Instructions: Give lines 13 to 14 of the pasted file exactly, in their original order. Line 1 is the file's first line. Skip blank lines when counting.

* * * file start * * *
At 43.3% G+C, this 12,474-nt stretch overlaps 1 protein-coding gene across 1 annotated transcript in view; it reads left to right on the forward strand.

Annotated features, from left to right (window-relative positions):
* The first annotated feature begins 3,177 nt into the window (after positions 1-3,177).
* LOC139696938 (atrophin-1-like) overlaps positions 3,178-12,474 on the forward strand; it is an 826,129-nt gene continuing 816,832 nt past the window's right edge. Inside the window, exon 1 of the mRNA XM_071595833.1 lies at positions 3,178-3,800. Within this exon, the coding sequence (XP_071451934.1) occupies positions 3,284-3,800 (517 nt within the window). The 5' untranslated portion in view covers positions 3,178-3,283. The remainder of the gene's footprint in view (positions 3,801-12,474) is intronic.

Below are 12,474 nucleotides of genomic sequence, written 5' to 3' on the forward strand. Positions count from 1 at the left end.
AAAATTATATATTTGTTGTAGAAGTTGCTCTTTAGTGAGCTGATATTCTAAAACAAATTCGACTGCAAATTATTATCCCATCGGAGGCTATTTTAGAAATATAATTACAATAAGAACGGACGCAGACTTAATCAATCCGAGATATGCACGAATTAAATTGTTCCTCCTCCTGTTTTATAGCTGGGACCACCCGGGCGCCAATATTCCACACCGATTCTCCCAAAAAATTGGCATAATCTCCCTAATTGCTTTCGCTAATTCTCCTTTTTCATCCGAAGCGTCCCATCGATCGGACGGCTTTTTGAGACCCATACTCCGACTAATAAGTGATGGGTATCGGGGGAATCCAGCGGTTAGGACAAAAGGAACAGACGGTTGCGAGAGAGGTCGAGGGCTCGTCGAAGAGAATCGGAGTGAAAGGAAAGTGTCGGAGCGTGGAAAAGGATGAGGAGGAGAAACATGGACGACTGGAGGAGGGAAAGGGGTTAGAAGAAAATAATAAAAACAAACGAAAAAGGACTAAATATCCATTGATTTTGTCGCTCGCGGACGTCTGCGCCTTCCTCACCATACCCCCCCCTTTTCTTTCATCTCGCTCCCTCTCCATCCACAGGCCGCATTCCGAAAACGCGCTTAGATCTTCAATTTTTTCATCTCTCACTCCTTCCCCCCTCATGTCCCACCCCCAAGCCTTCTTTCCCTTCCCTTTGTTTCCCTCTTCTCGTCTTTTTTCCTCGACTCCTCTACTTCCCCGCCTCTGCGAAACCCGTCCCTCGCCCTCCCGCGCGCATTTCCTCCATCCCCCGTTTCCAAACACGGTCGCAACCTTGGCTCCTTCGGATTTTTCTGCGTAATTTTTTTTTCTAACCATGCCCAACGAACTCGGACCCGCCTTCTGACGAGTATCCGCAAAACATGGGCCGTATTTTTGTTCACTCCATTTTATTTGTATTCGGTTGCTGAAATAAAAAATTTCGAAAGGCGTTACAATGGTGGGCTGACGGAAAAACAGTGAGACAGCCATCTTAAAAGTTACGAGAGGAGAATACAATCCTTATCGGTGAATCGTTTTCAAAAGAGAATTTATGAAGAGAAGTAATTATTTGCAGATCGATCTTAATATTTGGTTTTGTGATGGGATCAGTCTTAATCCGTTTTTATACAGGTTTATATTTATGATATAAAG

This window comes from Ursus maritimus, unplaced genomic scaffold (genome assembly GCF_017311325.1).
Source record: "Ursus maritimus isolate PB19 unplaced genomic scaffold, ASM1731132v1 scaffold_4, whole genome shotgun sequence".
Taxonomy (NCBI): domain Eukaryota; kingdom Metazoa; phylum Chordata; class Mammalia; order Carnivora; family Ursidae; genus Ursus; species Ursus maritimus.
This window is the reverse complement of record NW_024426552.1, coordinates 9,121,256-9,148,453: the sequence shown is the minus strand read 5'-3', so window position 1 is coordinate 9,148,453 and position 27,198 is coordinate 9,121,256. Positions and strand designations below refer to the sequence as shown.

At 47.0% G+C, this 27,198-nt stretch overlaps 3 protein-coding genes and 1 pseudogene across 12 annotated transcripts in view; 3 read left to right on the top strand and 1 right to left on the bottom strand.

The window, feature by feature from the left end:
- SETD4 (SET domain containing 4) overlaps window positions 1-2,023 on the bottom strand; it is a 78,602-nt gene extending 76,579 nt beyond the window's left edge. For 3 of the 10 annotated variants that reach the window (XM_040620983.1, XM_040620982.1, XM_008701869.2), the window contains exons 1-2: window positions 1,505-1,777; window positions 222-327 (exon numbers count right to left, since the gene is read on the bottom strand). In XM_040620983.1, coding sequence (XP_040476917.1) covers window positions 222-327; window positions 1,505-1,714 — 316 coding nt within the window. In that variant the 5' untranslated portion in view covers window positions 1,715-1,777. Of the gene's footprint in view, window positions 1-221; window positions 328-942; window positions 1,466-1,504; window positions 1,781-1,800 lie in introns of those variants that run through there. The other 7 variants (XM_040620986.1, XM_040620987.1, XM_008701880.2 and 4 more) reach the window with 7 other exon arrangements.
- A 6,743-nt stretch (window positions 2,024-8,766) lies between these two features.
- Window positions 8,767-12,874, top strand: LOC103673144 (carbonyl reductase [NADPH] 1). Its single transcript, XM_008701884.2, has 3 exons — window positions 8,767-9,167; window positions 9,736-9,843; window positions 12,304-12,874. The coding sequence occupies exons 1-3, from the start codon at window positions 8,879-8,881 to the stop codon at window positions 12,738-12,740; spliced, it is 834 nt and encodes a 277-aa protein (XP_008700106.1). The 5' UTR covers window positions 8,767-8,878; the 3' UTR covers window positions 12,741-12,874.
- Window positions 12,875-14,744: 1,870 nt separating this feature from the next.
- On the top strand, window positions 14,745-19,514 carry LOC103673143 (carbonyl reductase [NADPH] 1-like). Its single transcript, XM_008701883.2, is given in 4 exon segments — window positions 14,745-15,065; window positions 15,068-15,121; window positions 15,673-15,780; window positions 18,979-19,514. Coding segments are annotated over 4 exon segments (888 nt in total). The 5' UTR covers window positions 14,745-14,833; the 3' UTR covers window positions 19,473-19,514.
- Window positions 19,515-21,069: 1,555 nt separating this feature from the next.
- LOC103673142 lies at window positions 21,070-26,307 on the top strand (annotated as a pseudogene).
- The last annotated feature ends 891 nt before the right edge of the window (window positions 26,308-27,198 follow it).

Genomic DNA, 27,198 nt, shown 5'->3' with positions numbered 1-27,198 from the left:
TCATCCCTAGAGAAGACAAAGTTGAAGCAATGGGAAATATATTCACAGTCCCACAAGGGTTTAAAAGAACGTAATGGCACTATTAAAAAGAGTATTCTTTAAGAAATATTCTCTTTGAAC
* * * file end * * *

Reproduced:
- SETD4 (SET domain containing 4) overlaps window positions 1-2,023 on the bottom strand; it is a 78,602-nt gene extending 76,579 nt beyond the window's left edge. For 3 of the 10 annotated variants that reach the window (XM_040620983.1, XM_040620982.1, XM_008701869.2), the window contains exons 1-2: window positions 1,505-1,777; window positions 222-327 (exon numbers count right to left, since the gene is read on the bottom strand). In XM_040620983.1, coding sequence (XP_040476917.1) covers window positions 222-327; window positions 1,505-1,714 — 316 coding nt within the window. In that variant the 5' untranslated portion in view covers window positions 1,715-1,777. Of the gene's footprint in view, window positions 1-221; window positions 328-942; window positions 1,466-1,504; window positions 1,781-1,800 lie in introns of those variants that run through there. The other 7 variants (XM_040620986.1, XM_040620987.1, XM_008701880.2 and 4 more) reach the window with 7 other exon arrangements.
- A 6,743-nt stretch (window positions 2,024-8,766) lies between these two features.